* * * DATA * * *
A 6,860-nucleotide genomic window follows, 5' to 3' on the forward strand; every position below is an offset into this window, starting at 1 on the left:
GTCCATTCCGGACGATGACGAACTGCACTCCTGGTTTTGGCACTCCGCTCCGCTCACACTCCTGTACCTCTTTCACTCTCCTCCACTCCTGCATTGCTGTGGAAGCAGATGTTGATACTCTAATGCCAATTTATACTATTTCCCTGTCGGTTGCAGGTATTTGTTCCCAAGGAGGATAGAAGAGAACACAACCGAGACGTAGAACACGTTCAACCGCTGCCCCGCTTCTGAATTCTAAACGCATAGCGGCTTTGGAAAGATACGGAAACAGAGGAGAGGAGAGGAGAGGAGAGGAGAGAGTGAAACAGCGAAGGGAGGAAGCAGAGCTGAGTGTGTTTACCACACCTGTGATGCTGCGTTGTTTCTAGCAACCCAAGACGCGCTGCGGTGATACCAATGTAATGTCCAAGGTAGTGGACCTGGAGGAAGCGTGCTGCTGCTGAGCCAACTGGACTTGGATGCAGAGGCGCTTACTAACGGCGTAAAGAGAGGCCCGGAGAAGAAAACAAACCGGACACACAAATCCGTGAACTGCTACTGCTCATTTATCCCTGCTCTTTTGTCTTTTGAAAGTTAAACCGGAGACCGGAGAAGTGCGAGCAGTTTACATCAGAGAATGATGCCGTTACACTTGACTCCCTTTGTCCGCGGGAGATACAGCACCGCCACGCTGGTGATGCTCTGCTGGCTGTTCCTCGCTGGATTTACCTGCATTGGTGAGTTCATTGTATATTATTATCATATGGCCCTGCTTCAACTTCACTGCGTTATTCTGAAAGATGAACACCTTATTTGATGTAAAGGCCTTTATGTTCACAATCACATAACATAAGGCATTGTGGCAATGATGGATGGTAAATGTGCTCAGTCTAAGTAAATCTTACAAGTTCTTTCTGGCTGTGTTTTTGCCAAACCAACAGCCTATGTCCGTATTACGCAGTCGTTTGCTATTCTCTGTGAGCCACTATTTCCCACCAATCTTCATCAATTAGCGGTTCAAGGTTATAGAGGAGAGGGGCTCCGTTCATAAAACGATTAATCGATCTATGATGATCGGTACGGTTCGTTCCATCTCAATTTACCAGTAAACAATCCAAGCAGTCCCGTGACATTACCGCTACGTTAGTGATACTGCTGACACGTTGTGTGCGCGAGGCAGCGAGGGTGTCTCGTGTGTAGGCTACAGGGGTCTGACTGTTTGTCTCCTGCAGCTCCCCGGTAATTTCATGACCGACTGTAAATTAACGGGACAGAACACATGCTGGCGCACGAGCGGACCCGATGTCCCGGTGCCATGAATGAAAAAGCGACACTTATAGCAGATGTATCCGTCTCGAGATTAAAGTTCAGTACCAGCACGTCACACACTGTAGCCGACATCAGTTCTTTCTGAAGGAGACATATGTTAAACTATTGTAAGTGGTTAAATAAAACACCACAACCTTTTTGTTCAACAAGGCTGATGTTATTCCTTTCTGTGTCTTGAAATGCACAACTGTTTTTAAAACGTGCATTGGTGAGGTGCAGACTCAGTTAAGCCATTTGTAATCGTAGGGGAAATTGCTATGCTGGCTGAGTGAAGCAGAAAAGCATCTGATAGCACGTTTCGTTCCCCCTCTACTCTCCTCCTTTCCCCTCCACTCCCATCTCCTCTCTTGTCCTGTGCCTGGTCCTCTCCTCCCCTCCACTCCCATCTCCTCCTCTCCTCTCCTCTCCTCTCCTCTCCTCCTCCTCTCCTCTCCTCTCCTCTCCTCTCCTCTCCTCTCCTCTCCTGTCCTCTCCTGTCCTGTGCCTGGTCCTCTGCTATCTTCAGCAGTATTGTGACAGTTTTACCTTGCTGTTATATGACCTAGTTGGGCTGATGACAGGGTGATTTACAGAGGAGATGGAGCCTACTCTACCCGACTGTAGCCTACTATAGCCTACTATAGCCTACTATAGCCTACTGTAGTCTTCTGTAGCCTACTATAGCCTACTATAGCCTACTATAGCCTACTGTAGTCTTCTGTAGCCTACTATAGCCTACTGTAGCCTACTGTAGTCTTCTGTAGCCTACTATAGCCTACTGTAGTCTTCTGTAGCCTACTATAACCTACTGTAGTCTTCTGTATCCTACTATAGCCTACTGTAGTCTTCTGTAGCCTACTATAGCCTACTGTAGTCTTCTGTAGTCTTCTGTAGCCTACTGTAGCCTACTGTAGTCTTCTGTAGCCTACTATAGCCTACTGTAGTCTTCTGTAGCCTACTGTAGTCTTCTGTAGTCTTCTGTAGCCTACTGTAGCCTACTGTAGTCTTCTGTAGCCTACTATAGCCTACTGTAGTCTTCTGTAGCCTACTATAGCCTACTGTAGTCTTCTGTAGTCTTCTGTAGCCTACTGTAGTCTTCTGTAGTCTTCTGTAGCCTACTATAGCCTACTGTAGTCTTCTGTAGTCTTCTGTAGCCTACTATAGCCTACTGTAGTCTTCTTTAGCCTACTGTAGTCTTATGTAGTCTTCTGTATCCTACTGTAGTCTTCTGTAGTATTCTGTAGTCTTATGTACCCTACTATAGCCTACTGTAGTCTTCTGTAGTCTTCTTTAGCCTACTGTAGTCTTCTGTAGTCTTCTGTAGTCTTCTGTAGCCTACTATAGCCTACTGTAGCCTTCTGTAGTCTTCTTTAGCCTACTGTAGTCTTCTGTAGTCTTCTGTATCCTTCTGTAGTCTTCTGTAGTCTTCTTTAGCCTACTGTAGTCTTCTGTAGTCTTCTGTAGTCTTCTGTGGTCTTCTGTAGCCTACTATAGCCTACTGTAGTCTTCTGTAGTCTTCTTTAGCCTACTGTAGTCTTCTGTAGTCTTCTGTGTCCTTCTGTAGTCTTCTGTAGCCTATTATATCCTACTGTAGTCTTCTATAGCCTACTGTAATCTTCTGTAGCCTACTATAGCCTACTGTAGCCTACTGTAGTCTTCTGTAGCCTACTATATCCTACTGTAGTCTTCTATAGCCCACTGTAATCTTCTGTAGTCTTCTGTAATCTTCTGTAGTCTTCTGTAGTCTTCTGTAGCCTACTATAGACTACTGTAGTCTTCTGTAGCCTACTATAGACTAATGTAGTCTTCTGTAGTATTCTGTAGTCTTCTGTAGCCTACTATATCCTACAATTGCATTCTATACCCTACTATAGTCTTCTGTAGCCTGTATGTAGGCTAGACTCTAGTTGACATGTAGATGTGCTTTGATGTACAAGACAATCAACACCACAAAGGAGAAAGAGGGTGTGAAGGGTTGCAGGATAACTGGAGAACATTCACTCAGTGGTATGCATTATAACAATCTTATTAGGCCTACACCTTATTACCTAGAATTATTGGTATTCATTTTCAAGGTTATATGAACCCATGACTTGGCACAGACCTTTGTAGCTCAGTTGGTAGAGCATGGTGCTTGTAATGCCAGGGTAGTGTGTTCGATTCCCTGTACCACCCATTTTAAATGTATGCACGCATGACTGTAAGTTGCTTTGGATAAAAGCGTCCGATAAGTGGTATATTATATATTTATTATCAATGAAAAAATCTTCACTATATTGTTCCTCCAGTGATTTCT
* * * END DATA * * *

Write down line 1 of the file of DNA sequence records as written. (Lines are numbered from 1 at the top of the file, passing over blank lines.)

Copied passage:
A 6,860-nucleotide genomic window follows, 5' to 3' on the forward strand; every position below is an offset into this window, starting at 1 on the left: